Thursday 27 October 2011


To travel from Wellington in New Zealand to London involves twenty-four hours flying-time, plus several more in check-ins, departures, transfers and arrivals. Door-to-door for me, this time, it totalled-out at thirty-two hours which is, frankly, pretty tiring even without the chronic disruption to the body-clock.

What I, and my fellow passengers on yesterday's Air New Zealand flight NZ4, didn't need was what befell us on our arrival in Los Angeles...

At the start of our journey we had passed through security: we and our bags and baggage had been x-rayed and checked. The normal procedure when the plane arrives in LA is for passengers travelling on to another destination to be held in a transit lounge where they are checked by US security (by scanning retinas and fingers-and-thumbs profiles) and where they then remain for the, roughly, one hour it takes to clean, refuel and re-crew the plane.

Not so this trip...

Because NZ4 was an addition to the usual Air New Zealand flying schedule (necessitated by the number of returning Rugby World Cup spectators) it seemingly triggered some security alarm bell with the US air control. This is, frankly, weird since no flights can begin without their arrival being approved by the destination airport.

Anyway, five minutes before landing the air crew were notified that the transit lounge would not be used and we would all have to pass through security and customs and the re-enter as newly departing travellers.

For the next two hours we queued to be processed as arrivals (along, of course, with all the passengers who really were actually arriving in LA as opposed to just passing through) and then forced to leave the airport and then re-enter at departures and, of course, undergo the full check-in procedure with all those waiting to depart on various flights.

I smiled wryly at the notice assuring me that the US welcomed me and promised to treat me with dignity and respect as we "tired, poor, huddled masses" were herded along like recalcitrant cattle, scrutinised like potential terrorists, had our bodies x-rayed and searched and our carry-on luggage gone through item by item before we were allowed to, finally, re-board our plane for London.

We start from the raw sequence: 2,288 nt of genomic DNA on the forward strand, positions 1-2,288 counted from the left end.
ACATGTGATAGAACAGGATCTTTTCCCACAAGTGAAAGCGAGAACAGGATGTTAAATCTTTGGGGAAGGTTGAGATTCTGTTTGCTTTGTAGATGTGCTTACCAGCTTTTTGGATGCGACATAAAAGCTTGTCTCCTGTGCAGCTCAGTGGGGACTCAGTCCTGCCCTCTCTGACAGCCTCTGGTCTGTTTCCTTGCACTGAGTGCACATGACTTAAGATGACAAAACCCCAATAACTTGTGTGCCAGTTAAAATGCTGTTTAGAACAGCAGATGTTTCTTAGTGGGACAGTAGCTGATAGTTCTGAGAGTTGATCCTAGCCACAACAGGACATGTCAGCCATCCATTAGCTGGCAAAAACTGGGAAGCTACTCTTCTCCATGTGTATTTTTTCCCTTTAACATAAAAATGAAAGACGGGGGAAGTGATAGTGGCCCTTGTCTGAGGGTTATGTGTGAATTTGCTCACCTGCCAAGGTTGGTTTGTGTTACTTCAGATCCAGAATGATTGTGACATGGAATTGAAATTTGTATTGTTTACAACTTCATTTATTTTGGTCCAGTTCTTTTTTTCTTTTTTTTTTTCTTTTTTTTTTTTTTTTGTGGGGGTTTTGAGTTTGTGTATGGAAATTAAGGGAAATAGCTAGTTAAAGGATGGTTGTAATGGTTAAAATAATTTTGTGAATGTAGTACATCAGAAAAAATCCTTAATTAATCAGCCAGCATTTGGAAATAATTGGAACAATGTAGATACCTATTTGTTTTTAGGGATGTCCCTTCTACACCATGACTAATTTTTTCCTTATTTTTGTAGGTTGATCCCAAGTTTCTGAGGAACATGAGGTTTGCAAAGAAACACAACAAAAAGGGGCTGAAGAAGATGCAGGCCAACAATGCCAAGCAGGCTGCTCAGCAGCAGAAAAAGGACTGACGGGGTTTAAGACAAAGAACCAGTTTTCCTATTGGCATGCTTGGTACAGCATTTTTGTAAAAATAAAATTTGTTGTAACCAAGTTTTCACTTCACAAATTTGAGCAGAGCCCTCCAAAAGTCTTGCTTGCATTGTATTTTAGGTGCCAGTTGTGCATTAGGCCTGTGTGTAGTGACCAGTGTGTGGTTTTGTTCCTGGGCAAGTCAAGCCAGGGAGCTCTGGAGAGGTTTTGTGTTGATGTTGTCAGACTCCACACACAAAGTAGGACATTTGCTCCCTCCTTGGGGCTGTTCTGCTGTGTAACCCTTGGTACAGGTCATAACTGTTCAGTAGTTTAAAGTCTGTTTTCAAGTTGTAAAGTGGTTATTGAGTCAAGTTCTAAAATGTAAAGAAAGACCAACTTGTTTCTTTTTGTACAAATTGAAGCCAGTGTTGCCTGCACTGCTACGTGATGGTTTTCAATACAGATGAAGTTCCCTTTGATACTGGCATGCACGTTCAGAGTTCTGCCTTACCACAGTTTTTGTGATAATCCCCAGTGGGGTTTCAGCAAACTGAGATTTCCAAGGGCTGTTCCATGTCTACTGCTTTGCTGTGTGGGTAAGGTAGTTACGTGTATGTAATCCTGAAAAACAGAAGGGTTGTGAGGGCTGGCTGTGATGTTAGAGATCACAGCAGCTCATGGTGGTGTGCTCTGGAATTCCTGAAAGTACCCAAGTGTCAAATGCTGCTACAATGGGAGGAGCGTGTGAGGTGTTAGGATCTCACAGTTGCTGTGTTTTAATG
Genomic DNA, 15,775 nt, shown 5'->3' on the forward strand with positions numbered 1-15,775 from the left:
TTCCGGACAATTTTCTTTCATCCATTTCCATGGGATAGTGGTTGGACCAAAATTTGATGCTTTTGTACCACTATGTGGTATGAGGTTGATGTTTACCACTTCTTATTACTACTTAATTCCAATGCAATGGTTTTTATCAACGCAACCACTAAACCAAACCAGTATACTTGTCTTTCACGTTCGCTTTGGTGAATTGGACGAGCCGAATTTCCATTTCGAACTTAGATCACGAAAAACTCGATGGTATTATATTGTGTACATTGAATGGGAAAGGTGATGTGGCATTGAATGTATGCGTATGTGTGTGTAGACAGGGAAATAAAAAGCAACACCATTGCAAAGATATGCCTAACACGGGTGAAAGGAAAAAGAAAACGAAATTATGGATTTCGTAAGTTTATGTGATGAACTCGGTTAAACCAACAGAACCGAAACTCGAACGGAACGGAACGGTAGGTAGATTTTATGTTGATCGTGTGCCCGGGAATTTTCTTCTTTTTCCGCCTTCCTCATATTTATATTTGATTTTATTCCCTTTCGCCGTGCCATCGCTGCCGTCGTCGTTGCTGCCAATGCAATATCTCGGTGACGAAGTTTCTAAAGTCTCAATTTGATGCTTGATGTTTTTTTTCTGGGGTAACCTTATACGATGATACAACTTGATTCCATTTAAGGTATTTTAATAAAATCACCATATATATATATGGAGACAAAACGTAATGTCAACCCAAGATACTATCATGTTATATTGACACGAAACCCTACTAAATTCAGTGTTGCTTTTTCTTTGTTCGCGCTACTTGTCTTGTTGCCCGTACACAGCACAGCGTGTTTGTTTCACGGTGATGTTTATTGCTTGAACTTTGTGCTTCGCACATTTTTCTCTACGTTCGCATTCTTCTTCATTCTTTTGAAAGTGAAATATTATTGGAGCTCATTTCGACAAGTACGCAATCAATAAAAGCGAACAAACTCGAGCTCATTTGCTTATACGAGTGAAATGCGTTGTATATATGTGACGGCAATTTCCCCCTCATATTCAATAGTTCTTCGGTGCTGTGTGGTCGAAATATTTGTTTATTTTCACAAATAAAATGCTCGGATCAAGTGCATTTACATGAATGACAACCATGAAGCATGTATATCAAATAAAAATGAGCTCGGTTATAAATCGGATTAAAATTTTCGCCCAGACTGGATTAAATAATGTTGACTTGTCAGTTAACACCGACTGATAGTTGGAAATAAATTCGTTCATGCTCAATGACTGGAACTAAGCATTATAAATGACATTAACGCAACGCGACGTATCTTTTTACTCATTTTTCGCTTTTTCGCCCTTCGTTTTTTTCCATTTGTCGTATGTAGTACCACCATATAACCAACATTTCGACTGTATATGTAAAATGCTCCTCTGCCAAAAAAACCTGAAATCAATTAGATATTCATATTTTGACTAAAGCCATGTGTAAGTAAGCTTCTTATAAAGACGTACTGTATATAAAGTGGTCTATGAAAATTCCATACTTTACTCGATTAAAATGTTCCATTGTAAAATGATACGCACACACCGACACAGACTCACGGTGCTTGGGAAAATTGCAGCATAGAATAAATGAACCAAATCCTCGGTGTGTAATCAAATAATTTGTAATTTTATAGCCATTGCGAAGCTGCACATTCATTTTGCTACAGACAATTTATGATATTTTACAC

Sadly, not everyone made it back in time and at least two passengers who got snarled up somewhere in LA's security bottleneck had their cases unloaded and were left behind.

I understand, endorse and applaud the need for rigorous security and vigilance – why would I not? I want to know that I am travelling in safety – but this was nothing short of petty-fogging bureaucracy that made unnecessary work for rafts of, doubtless overworked, officials and caused unwarranted discomfort and delay for at least one 707-load of passengers.

We were held up by a further 30-minutes due to Air Force One arriving or taking off (no aircraft can share immediate airspace with the Presidential plane) and whilst I didn't notice Mr Obama in the security queue, it is probably just as well because – despite the 'special relationship' – I'd have, undoubtedly, given him a piece of my mind...


Sheila said...

What a dreadful, dehumanising and dispiriting experience. Obviously the US authorities have forgotten the seminal How to make Friends and Influence People.

... and are now determined to put off as many visitors as possible and also to ensure that transit passengers will in future try any other route rather than via a US airport.

Brian Sibley said...

Too, true! Next time I fly to NZ (if there is a next timne) I will most definitely be flying via Hong Kong!

I am, and have long been, a lover of many things American (as my work has testified), but the US airport experience is not among them!

scb said...

Good heavens! That is simply dreadful. I'm grateful that you got through all that mess and are now home again.

Anonymous said...

Poor old Brian! Now for heaven's sake put your feet up, that awful trip behind you and a nice cup of good British tea in your flight-dehydrated tummy. Welcome back to civilization.